Whittier gives 10-day warning to Parnell Park encampment before clean-up begins
WHITTIER – The Whittier City Council avoided a complete shutdown of Parnell Park at their emergency meeting on Monday, opting instead to give encampment residents just over a week to vacate the park before staff begins clean-up.
The city will now give 10-days notice that a curfew will be enforced at Parnell, during which HOST and any other service providers can come in and assist those residing in the encampment who desire assistance.
When those 10 days expire, the curfew will go into effect and the park will temporarily close so that city crews can begin sanitizing the encampment area. Staff will also analyze the rest of the park to determine what other locations – if any – will need similar treatment.
How long the closure will last will depend on how long city workers need to sanitize the area. Once completed, the park will reopen with the curfew maintained.
It was not an easy road to the decision Monday, as council members butted heads on more than one occasion while attempting to find a reasonable solution. Even the final vote was not unanimous, only earning a 4-0 vote. Councilwoman Cathy Warner abstained, voicing that she could neither vote yay or nay due to her feeling that the motion “did not go far enough.”
Warner called for discussion of the park’s closure after 22-year-old Corinna Megan Ortega was found dead of a suspected overdose inside of a tent within the encampment on New Year’s Day. However, matters were made more urgent after a confrontation early Sunday morning between an older Hispanic male and one of the encampment’s residents that ended in alleged gunfire.
No one was hurt by gunfire and police did not find bullet casings at the scene.
Councilman Josue Alvarado said that he “didn’t agree with this emergency meeting.”
“Has this issue been there for the last year and a half? Yes,” said Alvarado. “I think we should have handled this back in October; we could have handled this back many months ago.”
“But it’s always better to look forward than to look backward…doing something, even late, is better than doing nothing.”
Mayor Pro Tem Fernando Dutra said that it was “absolutely clear that there is more work to be done.”
“This is a short-term way of fixing it,” said Dutra. “Long term is we need to establish mental health and detox assistance.”
The homeless crisis has been a sticking point for Whittier and its residents for more than a year, with the city reluctant to take action on the homeless encampment at Parnell Park for fear of drawing a costly lawsuit.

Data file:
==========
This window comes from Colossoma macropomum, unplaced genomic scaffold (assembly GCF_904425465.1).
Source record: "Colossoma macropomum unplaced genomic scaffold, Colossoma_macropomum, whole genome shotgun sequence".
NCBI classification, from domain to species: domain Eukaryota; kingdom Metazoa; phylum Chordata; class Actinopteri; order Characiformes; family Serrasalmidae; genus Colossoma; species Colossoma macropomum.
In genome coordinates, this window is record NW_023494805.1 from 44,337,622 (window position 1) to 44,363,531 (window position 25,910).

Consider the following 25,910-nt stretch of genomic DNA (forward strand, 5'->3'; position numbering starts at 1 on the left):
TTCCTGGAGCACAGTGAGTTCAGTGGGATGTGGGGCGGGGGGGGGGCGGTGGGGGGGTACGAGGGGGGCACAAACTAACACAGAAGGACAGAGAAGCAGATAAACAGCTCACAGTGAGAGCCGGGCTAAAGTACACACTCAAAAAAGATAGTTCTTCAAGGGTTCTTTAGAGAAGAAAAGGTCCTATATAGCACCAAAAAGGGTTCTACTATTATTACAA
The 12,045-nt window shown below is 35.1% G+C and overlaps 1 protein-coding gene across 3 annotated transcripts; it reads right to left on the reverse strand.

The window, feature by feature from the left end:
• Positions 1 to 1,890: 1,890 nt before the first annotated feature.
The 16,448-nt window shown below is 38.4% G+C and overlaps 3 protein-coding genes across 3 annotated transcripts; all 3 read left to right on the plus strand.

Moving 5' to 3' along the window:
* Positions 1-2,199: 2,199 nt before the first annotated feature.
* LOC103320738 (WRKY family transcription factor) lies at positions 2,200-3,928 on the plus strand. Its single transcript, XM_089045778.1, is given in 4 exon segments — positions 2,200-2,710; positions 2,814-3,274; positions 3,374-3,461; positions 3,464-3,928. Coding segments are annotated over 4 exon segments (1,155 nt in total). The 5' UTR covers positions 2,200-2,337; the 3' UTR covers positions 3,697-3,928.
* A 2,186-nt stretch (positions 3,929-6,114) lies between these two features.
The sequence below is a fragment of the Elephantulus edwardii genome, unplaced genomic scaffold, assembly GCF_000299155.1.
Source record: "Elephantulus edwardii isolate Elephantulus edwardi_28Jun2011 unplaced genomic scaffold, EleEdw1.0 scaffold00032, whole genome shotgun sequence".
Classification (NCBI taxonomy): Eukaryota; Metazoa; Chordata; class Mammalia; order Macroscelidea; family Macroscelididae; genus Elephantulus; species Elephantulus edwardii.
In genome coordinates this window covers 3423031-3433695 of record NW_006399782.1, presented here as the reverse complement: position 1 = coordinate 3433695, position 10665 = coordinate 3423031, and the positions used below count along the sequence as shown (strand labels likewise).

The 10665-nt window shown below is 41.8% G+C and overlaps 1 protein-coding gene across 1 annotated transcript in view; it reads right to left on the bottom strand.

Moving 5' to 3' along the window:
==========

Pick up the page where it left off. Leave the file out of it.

Residents filled the council chambers to capacity and spilled out to the main lobby on the first floor. Before a decision could be made, council members fielded comments from residents for nearly two hours.
Amongst that crowd was an extremely emotional Betty Thorpe, Oretga’s mother.
“You will never know the pain that I am feeling right now that my daughter’s life was taken,” said Thorpe. “I don’t want anyone else to get hurt; Megan, my baby girl, wouldn’t have wanted any of this to happen to anyone…There are still things going on at the park – horrible things going on at the park – that I have to listen to, and I can’t grieve in peace, because people are trying to hurt others and it’s not right. It’s so unfair.”
Thorpe pleaded for the council and residents to show sympathy for those in the encampment.
“They’re not all bad people,” said Thorpe. “They have this area where they’re kind of stuck at now because they don’t have anywhere else to go. I understand your concerns as residents, but it doesn’t make sense that the residents in the area are going around yelling at them and driving their vehicles on the grass to hurt them. They’re scared now; they’re victims now.
“Try and get to know them and understand where they’re coming from and why. Maybe that will give you more compassion in your heart.”
Although there were some who mirrored Thorpe’s sentiments, a vast majority of the crowd supported at least some sort of change in procedure, citing multiple instances of being approached or harassed by the homeless, witnessing public defecation, and finding drug paraphernalia.
“You guys want to close the park, but I feel like the park is already closed,” said one resident. “In my opinion, the park is already closed to our kids, and you’re opening it up to drug addicts and you’re not going in there to clean them out. I call on a daily basis… When are the parks going to open up for our kids, and not for the trash that’s there?”
“I’m sorry about the family that lost their daughter that lost her life, but something needs to change and it’s not happening. It’s getting worse, and I want the park back for our kids, not for them.”
A final vote is expected at the council’s meeting next Tuesday.